Two Views of our Current Economic and Energy Crisis

As the US heads toward debt default and continues with government shutdown, the underlying reason for the predicament is generally not clear to the American people or the world. The story that the press has generally been feeding us places the problem as basically a temporary one, caused by conflicts between the Democrats and Republicans.

It seems to me that the problem is much deeper. In this post, I summarize the two views, and provide reasons why the Predominant View is very far off the mark. We may be headed for a financial collapse that the Predominant View misses completely.

Predominant View of our Current Economic and Energy Predicament

The world economy under “normal” circumstances grows. Economic growth can sometimes slow a little, and then a little Keynesian stimulus is needed. Such stimulus would typically include deficit spending and low-interest rates. Perhaps it would include “Quantitative Easing” as well, since it tends to¬†stimulate interest in buying assets of all kinds.

Continue reading

Why the US Debt Limit Agreement is Only a Temporary Solution

Most people assume that the mismatch between US federal government revenue and expenses will go away, with enough time. All that is needed is a little “patch” now, and some more time, in order for the mismatch to disappear.

I don’t think the mismatch can be made to go away, partly because the mismatch between government revenue and expense is far worse than most realize. Furthermore, high oil prices seem to lead to recession, making it more difficult to fix the gap between government revenue and expenses.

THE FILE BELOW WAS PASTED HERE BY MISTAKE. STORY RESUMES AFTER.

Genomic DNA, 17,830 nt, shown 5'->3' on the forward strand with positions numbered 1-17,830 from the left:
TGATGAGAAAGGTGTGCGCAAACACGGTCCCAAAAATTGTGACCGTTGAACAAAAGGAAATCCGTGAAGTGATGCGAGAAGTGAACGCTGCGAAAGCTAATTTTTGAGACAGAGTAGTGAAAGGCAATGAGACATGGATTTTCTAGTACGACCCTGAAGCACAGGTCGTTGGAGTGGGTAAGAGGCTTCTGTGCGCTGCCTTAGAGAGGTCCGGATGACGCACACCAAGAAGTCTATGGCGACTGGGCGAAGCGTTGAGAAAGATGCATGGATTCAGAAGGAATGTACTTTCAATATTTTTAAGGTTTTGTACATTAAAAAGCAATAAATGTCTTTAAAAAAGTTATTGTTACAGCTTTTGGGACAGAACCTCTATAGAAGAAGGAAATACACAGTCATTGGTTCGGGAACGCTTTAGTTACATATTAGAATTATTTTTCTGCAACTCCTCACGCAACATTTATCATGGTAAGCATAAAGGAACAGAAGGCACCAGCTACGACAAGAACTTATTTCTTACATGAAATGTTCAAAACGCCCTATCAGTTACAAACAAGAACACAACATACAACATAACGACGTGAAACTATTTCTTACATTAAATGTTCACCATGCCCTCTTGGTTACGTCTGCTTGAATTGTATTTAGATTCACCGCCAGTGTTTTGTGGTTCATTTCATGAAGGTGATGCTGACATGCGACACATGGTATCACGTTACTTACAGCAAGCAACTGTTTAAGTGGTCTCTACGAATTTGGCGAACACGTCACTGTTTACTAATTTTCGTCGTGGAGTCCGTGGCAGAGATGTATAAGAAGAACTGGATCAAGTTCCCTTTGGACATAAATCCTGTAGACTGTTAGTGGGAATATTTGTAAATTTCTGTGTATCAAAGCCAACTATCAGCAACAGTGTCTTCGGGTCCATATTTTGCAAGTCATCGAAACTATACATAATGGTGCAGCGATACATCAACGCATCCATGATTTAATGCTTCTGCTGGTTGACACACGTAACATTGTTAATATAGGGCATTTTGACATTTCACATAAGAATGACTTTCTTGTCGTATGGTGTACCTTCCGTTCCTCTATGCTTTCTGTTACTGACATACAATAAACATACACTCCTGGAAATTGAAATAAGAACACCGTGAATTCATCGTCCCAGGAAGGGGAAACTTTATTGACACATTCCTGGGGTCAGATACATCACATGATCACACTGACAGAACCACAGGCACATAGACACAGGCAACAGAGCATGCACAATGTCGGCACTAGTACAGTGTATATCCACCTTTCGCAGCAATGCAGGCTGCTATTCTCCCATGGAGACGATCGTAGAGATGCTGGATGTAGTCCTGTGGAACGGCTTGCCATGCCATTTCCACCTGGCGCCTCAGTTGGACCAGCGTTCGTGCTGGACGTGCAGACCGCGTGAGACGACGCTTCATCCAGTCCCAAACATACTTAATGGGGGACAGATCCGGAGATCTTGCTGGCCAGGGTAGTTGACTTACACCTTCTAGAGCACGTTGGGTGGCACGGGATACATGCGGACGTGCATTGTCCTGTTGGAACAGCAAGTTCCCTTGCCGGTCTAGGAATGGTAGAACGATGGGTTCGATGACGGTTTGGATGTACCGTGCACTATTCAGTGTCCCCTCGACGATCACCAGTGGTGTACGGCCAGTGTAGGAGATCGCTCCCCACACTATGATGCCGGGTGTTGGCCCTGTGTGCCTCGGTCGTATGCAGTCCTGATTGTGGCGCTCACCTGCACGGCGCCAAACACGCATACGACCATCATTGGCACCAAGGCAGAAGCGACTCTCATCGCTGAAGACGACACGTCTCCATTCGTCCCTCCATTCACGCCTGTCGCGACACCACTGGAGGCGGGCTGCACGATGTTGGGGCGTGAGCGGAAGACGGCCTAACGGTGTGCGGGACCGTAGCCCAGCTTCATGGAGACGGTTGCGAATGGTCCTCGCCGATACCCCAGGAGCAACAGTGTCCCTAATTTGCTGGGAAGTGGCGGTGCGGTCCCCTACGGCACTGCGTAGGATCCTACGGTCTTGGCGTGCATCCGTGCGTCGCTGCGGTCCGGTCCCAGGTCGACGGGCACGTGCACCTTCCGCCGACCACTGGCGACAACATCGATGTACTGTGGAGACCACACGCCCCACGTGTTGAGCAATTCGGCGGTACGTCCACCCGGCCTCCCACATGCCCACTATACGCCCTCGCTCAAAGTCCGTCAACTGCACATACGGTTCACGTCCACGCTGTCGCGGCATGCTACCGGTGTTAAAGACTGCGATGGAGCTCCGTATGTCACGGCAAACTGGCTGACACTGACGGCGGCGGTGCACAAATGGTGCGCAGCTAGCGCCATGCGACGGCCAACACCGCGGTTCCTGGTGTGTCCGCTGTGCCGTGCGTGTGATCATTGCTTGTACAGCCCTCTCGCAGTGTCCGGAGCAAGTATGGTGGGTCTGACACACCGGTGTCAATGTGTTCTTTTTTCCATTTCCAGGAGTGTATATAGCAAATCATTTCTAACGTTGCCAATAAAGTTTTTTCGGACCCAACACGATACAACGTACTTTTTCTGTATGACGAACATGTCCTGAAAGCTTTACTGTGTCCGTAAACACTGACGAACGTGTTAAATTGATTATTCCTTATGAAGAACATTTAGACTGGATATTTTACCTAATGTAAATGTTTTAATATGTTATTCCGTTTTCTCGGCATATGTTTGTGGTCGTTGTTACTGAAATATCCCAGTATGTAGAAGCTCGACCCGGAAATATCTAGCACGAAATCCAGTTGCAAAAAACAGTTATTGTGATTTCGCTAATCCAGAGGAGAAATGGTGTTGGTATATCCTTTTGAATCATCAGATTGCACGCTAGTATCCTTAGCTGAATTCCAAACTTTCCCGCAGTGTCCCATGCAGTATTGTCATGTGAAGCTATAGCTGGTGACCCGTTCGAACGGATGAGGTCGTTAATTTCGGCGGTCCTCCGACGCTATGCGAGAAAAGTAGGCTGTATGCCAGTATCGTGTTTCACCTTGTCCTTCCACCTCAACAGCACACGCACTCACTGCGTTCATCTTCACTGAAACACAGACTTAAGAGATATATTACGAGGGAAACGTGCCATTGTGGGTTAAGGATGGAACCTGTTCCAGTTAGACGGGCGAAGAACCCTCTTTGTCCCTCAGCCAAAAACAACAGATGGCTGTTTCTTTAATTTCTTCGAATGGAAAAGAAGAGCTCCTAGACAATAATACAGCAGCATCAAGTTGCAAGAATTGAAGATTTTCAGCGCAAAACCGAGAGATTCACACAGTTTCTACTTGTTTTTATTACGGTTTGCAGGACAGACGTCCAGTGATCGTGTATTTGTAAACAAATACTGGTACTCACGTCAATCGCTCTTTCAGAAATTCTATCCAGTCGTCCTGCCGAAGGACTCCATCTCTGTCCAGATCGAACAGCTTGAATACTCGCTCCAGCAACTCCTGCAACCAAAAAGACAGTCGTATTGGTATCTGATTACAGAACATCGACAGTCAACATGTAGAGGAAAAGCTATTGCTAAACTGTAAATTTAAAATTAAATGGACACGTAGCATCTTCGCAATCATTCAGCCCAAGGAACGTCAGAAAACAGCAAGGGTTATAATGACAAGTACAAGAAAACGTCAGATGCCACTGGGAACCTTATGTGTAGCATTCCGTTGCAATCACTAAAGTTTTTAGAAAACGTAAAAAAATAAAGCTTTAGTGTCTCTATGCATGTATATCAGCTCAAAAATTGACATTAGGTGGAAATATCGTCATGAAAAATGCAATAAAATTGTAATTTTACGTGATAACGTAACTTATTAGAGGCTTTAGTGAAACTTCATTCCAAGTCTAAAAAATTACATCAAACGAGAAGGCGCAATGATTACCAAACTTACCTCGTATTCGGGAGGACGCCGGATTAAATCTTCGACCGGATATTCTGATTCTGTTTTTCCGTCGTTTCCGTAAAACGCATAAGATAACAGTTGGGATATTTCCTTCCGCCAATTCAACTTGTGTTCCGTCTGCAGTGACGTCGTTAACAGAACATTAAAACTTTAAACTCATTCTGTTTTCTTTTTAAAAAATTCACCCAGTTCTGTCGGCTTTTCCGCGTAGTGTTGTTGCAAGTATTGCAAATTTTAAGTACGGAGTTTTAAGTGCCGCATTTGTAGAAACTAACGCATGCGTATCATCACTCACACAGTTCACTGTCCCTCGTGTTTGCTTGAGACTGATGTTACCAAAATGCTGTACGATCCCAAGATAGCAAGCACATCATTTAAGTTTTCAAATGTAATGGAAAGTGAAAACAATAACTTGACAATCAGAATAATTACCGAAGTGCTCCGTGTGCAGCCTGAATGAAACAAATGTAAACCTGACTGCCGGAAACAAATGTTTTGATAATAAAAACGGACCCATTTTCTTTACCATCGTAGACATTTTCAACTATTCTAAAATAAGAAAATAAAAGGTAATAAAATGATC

There is good reason to believe that oil production will not increase materially in the next few years. With oil demand from China and India continuing to increase, the mismatch between oil supply and demand can be expected to get worse with time, leading to more recession, and a greater gap between US federal government revenue and expenses.

Because of these issues, about all recent debt limit agreement can be expected to do is push the problem down the road for a few more months. Eventually, we will be back into recession, and the revenue /disbursements mismatch will be worse than it was the last time around.

Mismatch between Government Revenue and Expenditures is Very Large

The way I look at federal spending is to look federal government revenue and expense on a combined basis (including budgeted programs, off-budget spending, and Social Security) using historical data from the Congressional Budget Office (CBO). Instead of comparing amounts to GDP, I compare amounts to non-governmental wages (Private Industry Wages + Proprietors Income) from the Bureau of Economic Analysis, since I believe this gives a more stable base, and since, as a practical matter, most taxes are on wages.

When we look at Federal Government expenditures and revenue in that way, what we see is as follows:

Figure 1. Federal Government revenues and expenditures on a cash basis, compared to non-governmental wages, based on BEA and CBO data.

Continue reading